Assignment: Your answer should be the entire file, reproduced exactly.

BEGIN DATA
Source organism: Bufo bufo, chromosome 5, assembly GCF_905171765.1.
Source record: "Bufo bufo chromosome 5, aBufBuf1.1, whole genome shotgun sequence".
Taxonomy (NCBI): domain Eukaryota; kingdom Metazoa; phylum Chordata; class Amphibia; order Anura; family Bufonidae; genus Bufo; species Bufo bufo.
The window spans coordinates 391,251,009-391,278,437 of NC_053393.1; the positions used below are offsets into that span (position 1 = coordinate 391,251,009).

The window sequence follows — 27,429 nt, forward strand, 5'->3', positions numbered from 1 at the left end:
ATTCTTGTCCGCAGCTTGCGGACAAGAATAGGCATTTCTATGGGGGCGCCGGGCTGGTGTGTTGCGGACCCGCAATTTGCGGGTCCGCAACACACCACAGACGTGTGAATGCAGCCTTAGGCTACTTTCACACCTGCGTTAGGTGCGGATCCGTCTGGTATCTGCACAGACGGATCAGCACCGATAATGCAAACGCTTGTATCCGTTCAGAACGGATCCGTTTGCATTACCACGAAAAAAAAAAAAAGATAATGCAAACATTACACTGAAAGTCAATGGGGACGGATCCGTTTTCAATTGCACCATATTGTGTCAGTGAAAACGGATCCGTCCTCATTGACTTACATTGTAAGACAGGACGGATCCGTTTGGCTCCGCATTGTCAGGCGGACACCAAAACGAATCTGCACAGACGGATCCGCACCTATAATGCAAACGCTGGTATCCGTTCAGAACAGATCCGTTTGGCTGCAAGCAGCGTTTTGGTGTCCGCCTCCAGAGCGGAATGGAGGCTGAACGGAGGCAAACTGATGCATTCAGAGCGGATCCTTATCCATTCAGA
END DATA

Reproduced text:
Source organism: Bufo bufo, chromosome 5, assembly GCF_905171765.1.
Source record: "Bufo bufo chromosome 5, aBufBuf1.1, whole genome shotgun sequence".
Taxonomy (NCBI): domain Eukaryota; kingdom Metazoa; phylum Chordata; class Amphibia; order Anura; family Bufonidae; genus Bufo; species Bufo bufo.
The window spans coordinates 391,251,009-391,278,437 of NC_053393.1; the positions used below are offsets into that span (position 1 = coordinate 391,251,009).

The window sequence follows — 27,429 nt, forward strand, 5'->3', positions numbered from 1 at the left end:
ATTCTTGTCCGCAGCTTGCGGACAAGAATAGGCATTTCTATGGGGGCGCCGGGCTGGTGTGTTGCGGACCCGCAATTTGCGGGTCCGCAACACACCACAGACGTGTGAATGCAGCCTTAGGCTACTTTCACACCTGCGTTAGGTGCGGATCCGTCTGGTATCTGCACAGACGGATCAGCACCGATAATGCAAACGCTTGTATCCGTTCAGAACGGATCCGTTTGCATTACCACGAAAAAAAAAAAAAGATAATGCAAACATTACACTGAAAGTCAATGGGGACGGATCCGTTTTCAATTGCACCATATTGTGTCAGTGAAAACGGATCCGTCCTCATTGACTTACATTGTAAGACAGGACGGATCCGTTTGGCTCCGCATTGTCAGGCGGACACCAAAACGAATCTGCACAGACGGATCCGCACCTATAATGCAAACGCTGGTATCCGTTCAGAACAGATCCGTTTGGCTGCAAGCAGCGTTTTGGTGTCCGCCTCCAGAGCGGAATGGAGGCTGAACGGAGGCAAACTGATGCATTCAGAGCGGATCCTTATCCATTCAGA